Analysis: Banks trade food as the world goes hungry

Chicago trading floor – Flickr/Daniel Hernandez

Chicago-based Ann Berg is a force-ten gale blowing through the windy city of Chicago, the place where tens of millions of tonnes of grain, coffee and meat are bought and sold every day.

As the world’s first female grain exporter, the first woman elected director to the Chicago Board of Trade, a veteran trader and latterly advisor to governments around the world on commodity futures markets, Berg is an increasingly influential poacher turned gatekeeper.

‘Allowing risky financial gambling on a basic human need is a recipe for disaster.’
Deborah Doane, World Development Movement

Rare among senior futures market operators, Berg blames huge surges of hot money – money that trades on bets, futures and derivatives – for causing volatility in soft commodity markets.

A successful independent futures dealer for 18 years, Berg quit the market not because her bets bombed. Rather, the stakes became too high. Berg was a victim of banking behemoths taking over food commodity markets.

Profiting from food
As rising food prices force up inflation and compound poverty and hunger for billions of people, today it is the likes of Goldman Sachs, JP Morgan as well as the giant publicity shy trading houses such as Bunge, Cargill, Dreyfuss and Glencore who have taken over and are profiting from food.

A dramatic rise in the size of future contracts that speculators are permitted to buy on exchanges made it too risky for independent traders like Berg to compete.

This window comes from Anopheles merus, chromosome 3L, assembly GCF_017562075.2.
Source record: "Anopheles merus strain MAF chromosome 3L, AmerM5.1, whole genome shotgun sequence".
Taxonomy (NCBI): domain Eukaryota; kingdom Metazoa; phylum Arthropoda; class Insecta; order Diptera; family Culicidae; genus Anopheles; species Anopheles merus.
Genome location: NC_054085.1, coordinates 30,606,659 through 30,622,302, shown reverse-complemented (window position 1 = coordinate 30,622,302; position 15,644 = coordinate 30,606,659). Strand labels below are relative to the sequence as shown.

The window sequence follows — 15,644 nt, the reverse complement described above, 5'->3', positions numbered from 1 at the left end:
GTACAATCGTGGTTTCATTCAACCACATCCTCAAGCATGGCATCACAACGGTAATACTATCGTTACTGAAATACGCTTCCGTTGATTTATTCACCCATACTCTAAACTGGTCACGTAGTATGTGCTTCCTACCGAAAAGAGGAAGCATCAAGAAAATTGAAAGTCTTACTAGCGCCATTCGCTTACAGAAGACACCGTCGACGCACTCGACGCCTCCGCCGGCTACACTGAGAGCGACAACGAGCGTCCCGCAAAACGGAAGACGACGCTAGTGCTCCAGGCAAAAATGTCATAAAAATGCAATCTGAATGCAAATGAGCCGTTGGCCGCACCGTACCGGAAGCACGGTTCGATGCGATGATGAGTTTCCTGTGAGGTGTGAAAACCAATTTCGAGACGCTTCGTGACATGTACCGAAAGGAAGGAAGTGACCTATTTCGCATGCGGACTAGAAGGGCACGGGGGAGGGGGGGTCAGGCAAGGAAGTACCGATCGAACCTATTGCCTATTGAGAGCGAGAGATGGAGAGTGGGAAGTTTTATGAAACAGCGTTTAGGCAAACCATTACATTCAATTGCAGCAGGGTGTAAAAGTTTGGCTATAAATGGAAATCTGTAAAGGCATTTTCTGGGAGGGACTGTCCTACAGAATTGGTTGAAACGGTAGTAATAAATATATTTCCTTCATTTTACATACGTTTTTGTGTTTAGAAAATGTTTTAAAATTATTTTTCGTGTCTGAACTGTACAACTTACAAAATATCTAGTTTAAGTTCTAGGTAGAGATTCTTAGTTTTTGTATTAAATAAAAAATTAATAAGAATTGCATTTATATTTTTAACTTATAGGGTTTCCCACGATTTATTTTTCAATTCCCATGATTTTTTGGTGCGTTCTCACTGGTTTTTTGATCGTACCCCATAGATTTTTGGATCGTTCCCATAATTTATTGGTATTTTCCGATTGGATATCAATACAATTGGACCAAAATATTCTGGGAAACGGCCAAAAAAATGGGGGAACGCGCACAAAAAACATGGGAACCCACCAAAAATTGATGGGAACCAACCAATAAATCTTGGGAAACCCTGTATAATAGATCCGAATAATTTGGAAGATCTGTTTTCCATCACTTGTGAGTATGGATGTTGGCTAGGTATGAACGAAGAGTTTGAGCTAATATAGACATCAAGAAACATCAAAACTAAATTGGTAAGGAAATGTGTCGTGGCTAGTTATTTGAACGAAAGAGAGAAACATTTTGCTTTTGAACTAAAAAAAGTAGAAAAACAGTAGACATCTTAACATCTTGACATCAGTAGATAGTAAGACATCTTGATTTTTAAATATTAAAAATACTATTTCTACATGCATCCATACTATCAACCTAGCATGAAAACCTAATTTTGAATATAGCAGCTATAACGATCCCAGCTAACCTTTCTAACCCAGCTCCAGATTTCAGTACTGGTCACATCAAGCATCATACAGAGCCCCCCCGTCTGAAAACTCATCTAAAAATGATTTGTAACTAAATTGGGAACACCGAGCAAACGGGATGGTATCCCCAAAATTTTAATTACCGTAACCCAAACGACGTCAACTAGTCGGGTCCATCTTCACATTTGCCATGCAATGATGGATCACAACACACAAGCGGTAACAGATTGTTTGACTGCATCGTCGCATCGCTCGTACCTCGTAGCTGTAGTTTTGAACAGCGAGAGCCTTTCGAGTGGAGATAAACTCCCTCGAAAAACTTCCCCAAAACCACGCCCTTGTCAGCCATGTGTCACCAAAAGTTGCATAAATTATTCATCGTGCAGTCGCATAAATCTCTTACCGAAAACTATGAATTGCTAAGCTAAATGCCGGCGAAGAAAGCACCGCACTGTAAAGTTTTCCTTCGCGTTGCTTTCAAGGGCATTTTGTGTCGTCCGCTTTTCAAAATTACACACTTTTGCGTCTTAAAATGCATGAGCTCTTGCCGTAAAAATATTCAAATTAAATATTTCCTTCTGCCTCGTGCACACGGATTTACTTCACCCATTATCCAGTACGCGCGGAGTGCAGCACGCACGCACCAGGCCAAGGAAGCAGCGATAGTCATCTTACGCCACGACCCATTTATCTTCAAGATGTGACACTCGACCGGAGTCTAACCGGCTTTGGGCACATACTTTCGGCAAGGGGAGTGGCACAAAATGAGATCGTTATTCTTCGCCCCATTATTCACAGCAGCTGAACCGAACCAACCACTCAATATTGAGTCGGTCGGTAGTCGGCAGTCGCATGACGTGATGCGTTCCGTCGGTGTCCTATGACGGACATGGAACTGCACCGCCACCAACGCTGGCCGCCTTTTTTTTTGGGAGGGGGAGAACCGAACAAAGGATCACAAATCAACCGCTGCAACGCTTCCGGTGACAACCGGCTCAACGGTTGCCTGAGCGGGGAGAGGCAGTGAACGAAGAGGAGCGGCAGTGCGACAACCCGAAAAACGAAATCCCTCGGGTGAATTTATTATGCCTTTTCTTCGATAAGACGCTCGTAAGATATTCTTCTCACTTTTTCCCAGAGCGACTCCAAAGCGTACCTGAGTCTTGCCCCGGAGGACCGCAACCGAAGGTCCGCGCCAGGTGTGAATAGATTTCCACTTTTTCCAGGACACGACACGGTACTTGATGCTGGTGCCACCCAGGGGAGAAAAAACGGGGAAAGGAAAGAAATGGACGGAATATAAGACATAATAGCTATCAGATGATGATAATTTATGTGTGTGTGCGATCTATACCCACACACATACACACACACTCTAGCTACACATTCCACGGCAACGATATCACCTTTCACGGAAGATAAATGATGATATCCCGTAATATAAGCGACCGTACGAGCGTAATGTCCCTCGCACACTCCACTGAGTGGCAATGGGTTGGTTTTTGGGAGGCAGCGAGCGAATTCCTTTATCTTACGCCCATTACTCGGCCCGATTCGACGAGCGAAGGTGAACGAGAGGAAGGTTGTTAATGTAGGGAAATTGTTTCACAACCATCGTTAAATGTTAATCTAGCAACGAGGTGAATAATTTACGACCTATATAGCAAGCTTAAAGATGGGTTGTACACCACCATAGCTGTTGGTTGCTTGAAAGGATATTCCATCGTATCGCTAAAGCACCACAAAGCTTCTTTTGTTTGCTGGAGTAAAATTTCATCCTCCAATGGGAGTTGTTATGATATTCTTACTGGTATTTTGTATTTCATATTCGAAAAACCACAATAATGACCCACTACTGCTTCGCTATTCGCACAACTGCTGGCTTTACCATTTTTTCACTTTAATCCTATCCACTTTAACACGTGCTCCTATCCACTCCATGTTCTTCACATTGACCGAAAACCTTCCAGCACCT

Facts about hunger

925 million people in the world are chronically hungry according to the latest UN Food and Agriculture Organisation figures.

A child dies every six seconds because of health problems related to undernourishment said FAO Director-General Jacques Diouf last September.

The world produces 2.5 billion tonnes of grain each year. It is projected that this will have to increase by 1.5 billion tones by 2050 to meet global demand.

When she started in 1982, the limit on the amount of maize any one futures trader could buy was 600 contracts or 75,000 tonnes. Today so-called position limits have increased 37-fold to 2.79 million tonnes – equivalent to 55 giant container vessels filled with corn.

‘One of the main reasons why I left was because of positions limits. I was a small player,’ Berg told an audience of hedge fund and private equity operators at a high-level agriculture investment summit in London last week. ‘I could not compete… Managed money bought or sold huge amounts when they entered the market.’

As the Food and Agriculture Organization’s (FAO) annual meeting in Rome this week places rising commodity prices at the top of the agenda, for giant banks, commodity markets have become the new playground following the demise of financial securities caused by the global financial meltdown.

The effects of deregulation and the ‘financialisation’ of commodity markets
Financial deregulation allowed Goldman Sachs 20 years ago to create new style index tracker funds focused on agricultural commodity markets. Other banks followed and in ten years, investor cash in these food markets – widely seen as a one-way bet providing easy money for financiers – rose from $15bn to close to $300bn.

‘Estimated global grain production, currently at 2.5 billion tonnes will have to increase another 1.5 billion tonnes by 2050 to feed the world’.
Carl Hausmann, Bunge